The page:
Girl, 11, given £7m payout after being left disabled following birth at Royal Free Hospital

Royal Free Hospital. Picture: PA/Anthony Devlin

Royal Free Hospital. Picture: PA/Anthony Devlin - Credit: PA Archive/Press Association Ima

A young girl left with “severe disabilities” after being born at the Royal Free Hospital will receive more than £7million in compensation.

The 11-year-old was born with meningitis at the hospital in Hampstead and was left with cerebral palsy. She has to use a wheelchair and a communication aid to speak.

Lawyers on her behalf sued the Royal Free Hospital NHS Foundation Trust, alleging negligence caused her lifelong disabilities.

Today, the trust’s lawyers agreed to settle the case on the basis of 65 per cent of the full value of the girl’s claim, without making any admission of liability.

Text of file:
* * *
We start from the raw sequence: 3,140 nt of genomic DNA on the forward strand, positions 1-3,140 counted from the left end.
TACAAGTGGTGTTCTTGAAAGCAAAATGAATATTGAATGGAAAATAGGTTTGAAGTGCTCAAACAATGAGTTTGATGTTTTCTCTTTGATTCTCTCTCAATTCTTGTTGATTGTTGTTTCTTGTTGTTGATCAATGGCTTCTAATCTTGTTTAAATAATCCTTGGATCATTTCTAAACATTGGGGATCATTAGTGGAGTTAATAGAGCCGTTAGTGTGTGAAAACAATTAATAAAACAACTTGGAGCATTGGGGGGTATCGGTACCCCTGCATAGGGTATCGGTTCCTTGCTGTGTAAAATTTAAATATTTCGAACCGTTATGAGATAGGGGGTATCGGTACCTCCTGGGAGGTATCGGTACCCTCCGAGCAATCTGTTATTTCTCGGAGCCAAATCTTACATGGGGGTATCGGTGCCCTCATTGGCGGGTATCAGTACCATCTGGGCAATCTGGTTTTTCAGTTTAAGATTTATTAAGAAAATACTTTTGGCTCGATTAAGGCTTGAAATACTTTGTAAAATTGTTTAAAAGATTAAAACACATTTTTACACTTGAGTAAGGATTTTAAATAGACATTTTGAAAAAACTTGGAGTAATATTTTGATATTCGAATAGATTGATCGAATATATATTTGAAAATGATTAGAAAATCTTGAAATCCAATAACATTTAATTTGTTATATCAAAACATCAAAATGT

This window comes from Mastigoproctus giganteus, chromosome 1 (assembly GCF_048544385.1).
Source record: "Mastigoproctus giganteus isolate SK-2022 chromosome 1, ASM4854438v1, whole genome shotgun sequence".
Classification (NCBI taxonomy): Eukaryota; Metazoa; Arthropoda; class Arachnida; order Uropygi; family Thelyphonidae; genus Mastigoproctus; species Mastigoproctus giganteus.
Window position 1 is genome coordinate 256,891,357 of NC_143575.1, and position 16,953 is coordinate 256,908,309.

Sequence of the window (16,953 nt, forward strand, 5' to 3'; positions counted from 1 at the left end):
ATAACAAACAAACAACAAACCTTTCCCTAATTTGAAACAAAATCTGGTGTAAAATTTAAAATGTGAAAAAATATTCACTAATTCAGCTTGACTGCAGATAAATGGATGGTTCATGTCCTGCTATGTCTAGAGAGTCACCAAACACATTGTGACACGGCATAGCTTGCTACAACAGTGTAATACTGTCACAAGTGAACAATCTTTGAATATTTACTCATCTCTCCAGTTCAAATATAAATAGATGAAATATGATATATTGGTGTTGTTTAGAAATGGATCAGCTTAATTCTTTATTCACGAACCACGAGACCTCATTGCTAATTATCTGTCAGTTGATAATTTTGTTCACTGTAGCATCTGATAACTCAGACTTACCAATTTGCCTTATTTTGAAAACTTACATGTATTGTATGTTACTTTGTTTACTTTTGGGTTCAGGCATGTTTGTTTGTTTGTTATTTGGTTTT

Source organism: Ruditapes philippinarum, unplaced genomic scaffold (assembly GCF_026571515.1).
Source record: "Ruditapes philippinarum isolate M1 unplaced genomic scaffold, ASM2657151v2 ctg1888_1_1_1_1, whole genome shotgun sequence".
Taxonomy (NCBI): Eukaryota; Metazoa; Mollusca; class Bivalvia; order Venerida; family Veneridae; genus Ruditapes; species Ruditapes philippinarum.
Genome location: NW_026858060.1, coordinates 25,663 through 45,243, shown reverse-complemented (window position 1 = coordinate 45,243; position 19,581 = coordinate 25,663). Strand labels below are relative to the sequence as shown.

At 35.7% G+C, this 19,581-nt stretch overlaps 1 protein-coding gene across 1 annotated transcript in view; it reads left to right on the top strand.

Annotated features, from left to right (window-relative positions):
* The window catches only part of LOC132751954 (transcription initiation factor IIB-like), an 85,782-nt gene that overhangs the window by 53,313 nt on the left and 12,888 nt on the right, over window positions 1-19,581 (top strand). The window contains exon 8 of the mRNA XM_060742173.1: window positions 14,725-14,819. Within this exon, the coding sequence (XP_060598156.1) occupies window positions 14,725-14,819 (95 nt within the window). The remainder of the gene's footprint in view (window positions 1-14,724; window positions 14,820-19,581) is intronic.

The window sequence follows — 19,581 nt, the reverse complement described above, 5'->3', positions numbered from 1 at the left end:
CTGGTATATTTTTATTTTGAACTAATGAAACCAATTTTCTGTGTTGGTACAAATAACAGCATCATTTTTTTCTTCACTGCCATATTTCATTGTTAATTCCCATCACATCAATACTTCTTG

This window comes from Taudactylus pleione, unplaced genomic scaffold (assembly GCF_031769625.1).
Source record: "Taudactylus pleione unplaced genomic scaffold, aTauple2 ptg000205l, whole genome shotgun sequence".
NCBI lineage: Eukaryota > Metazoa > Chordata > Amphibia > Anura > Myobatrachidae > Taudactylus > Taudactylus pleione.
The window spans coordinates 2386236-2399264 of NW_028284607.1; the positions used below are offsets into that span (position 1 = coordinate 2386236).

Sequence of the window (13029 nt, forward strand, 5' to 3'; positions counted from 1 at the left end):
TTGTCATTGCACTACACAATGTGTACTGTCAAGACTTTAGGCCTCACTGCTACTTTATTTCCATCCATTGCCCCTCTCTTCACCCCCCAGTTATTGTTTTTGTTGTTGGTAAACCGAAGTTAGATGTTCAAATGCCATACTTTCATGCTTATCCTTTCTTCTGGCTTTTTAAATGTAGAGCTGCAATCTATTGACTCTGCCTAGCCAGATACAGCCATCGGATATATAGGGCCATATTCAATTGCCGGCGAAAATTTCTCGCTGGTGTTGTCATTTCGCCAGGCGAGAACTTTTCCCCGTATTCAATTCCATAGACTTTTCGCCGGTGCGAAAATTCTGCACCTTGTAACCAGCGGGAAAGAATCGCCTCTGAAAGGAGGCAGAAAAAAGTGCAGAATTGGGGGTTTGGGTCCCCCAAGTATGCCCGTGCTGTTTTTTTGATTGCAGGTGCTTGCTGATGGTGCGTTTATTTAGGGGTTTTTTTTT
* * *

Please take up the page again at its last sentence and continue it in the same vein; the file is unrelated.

Mr Justice Foskett approved the settlement – which has an estimated total value of just over £7m – saying it was “sensible” for both sides.


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He described the girl, who cannot be named for legal reasons, as a “real character” and paid tribute to her parents and wider family for the care they had lavished upon her.

The judge said the money “will not meet all her future needs but will go a very long way to helping the family to deal with her very difficult disabilities”.

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The young girl’s barrister, Christopher Wilson-Smith QC, said her parents have been “extraordinary” and have given her “as normal an upbringing as possible”.

John Whitting QC, for the trust, said the girl had “severe disabilities” and praised her family for the “quite exceptional care” they have given her.

As a result of the deal, the girl will receive a £3m lump sum as well as index-linked and tax-free payments to cover the costs of her care for life.

Those payments will start at £134,000-a-year until she is 18 before rising to £172,000-a-year, Mr Justice Foskett told London’s High Court today.

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